Can a House be Put Up for Sale before Probate is Granted?
Yes, you can put a property up for sale before Probate is granted, but you can’t complete the sale until a Grant of Probate has been issued by the Probate Registry (Court). This can cause issues for both the buyer and the seller as obtaining Probate and administering an Estate can be a long process.
We explain what you need to do if you’re selling a property that needs Probate, along with what it means for you as a buyer if you’re buying a Probate sale house.
It’s estimated that one in ten properties in the UK is a Probate sale. A Probate sale is when the owner of the property has died and the property needs to be sold. In the Probate process, this is known as liquidating the asset.
For free initial legal advice get in touch with our Probate Solicitors.
Selling a Property that Needs Probate
If you are an Executor named in the Will or have been granted letters of administration to administer the estate of someone who died without a Will it is your job to make sure that you manage the Estate efficiently. You will need to realise (liquidate) all the assets in the Estate before you can distribute the assets as per the Will, or sometimes before you can pay all the inheritance tax due. In order to complete on any property sale, you would a Grant of Probate/Letters of Administration, also known as a Grant of Representation.
As an Executor or Administrator you will need to know how much the property is worth in order to calculate the value of the Estate for Inheritance Tax purposes so getting the property on the market before Probate is granted makes sense. You can ask an estate agent to value the property for you. The Revenue Office will usually expect you to get more than one valuation and it would be wise to get three. You should inform the estate agent that it’s a Probate sale so they can manage any potential buyer’s expectations.
The value of the property usually forms a significant part of the value of entire the Estate which includes additionally any cash, investments, insurance policies and contents from the property. You will need to ascertain if the deceased had any debts (also known as liabilities) including the funeral account, utility bills and Council Tax and sums owed to family members or friends. The liabilities need to be deducted from the value of the assets held do that can determine if any Inheritance Tax is payable. This is all part of the process for applying for a Grant and you need to make sure the figures provided are accurate.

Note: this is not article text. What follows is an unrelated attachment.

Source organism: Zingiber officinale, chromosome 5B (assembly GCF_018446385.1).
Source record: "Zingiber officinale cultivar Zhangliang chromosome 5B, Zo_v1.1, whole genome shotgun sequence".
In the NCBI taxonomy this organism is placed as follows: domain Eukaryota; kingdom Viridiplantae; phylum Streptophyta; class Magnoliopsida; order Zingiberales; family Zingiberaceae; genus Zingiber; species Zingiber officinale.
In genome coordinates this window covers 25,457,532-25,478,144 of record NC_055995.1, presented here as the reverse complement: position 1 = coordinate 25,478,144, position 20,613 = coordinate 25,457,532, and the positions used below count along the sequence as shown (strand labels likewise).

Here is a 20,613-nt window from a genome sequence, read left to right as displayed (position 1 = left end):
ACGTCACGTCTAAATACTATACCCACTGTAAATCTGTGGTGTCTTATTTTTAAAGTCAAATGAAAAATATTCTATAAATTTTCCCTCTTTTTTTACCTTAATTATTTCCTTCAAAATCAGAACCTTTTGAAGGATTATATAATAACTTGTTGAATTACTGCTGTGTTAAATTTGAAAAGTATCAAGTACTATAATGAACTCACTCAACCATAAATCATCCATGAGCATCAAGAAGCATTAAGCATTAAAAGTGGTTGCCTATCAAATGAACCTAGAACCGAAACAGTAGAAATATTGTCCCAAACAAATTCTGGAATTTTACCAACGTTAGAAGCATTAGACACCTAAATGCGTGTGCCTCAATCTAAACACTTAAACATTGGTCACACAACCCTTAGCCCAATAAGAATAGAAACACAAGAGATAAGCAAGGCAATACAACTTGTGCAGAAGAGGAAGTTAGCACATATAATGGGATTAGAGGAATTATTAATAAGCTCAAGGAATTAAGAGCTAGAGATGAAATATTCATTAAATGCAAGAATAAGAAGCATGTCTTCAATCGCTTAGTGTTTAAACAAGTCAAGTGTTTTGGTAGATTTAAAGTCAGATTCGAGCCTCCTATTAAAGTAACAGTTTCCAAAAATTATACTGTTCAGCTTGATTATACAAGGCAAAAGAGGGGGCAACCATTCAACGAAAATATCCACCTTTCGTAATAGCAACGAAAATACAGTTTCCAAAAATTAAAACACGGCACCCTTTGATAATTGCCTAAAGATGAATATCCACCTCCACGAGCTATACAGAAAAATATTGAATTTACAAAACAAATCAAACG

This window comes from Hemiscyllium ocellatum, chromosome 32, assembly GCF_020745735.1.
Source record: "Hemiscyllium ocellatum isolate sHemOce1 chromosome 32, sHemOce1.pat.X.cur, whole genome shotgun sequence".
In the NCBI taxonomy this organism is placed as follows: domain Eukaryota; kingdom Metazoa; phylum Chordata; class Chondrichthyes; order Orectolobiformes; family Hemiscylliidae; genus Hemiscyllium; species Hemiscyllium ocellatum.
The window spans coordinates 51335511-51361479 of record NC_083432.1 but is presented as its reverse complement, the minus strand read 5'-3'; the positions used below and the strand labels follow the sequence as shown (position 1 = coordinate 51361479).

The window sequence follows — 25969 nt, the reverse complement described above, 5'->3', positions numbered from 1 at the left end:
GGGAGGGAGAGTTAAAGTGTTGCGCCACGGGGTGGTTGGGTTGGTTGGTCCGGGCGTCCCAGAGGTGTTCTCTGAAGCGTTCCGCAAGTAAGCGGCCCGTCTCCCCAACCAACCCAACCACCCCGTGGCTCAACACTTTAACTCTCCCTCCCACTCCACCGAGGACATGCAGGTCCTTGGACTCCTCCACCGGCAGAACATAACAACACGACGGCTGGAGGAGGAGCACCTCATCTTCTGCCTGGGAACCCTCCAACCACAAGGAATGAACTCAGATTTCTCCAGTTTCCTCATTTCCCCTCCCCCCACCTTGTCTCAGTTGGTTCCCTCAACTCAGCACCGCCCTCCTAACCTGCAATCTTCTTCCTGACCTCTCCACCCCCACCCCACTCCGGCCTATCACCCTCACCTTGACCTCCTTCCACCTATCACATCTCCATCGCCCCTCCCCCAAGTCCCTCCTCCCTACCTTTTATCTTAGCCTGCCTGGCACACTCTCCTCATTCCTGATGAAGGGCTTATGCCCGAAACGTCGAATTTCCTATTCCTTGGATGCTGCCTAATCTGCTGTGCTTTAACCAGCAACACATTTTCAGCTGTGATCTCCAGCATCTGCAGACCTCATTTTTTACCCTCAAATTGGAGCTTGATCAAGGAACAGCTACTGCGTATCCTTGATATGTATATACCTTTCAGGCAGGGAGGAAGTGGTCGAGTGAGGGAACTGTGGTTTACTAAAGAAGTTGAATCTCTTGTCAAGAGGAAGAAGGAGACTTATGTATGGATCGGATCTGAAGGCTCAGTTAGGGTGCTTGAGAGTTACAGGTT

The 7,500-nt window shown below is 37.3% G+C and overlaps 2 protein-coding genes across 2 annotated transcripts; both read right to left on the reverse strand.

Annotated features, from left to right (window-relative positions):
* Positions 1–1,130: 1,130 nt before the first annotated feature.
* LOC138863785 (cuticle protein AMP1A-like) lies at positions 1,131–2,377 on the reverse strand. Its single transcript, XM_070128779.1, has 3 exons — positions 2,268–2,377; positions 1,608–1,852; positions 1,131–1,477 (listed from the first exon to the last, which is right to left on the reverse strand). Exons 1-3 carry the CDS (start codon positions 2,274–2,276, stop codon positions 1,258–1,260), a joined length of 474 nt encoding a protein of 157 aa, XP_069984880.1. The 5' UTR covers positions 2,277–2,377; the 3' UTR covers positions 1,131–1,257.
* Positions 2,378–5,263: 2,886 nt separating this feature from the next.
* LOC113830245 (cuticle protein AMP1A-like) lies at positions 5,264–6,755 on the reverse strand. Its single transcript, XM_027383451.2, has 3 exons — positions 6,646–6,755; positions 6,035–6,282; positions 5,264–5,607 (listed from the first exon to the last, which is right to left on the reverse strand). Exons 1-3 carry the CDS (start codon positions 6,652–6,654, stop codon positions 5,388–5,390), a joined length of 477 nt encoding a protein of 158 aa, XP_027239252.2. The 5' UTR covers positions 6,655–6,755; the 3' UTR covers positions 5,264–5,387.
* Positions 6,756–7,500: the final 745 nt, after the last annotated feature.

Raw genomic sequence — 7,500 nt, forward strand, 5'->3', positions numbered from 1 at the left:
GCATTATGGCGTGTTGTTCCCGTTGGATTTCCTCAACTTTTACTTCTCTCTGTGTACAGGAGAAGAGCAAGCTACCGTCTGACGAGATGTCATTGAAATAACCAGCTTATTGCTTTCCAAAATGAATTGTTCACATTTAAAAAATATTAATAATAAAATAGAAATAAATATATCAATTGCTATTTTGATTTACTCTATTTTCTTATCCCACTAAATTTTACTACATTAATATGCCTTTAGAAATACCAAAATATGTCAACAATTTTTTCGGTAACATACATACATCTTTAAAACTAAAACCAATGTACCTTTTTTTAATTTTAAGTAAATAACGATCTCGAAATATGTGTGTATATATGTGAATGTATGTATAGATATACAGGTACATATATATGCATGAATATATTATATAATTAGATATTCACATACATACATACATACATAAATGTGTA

You may need to do some work on the property before you put it on the market to make sure you get the best price. This could include giving the property a clean and a good airing. You could even buy some plants or flowers to brighten it up.
You’ll need to instruct a Conveyancing Solicitor to help you with the property sale. You should inform them that it’s a Probate sale, so they are aware of the situation.
Once you have the Grant you can exchange contracts and after this, the buyer is legally obliged to buy and cannot pull out without incurring fees which means you have secured the sale.
For more information see Selling a Probate Property.
Buying a Probate Sale Property
You should be aware from the outset that the property you’re buying is a Probate Sale. This may mean that the process will take longer or be more complex.
You can get as far as exchanging contract but it is often not recommended that you exchange contracts without seeing the Grant. By exchanging contracts, you can be certain that the seller is committed to selling to you as they can’t pull out without incurring fees at this stage however you are similarly tied down to the transaction. It is recommended that you keep an eye on how long your mortgage offer is valid for, as this could run out if time goes on. Talk to your mortgage lender as they will almost certainly extend the offer for you if you explain the circumstances.
If you need help with obtaining a Grant speak to our experienced Probate Solicitors today.
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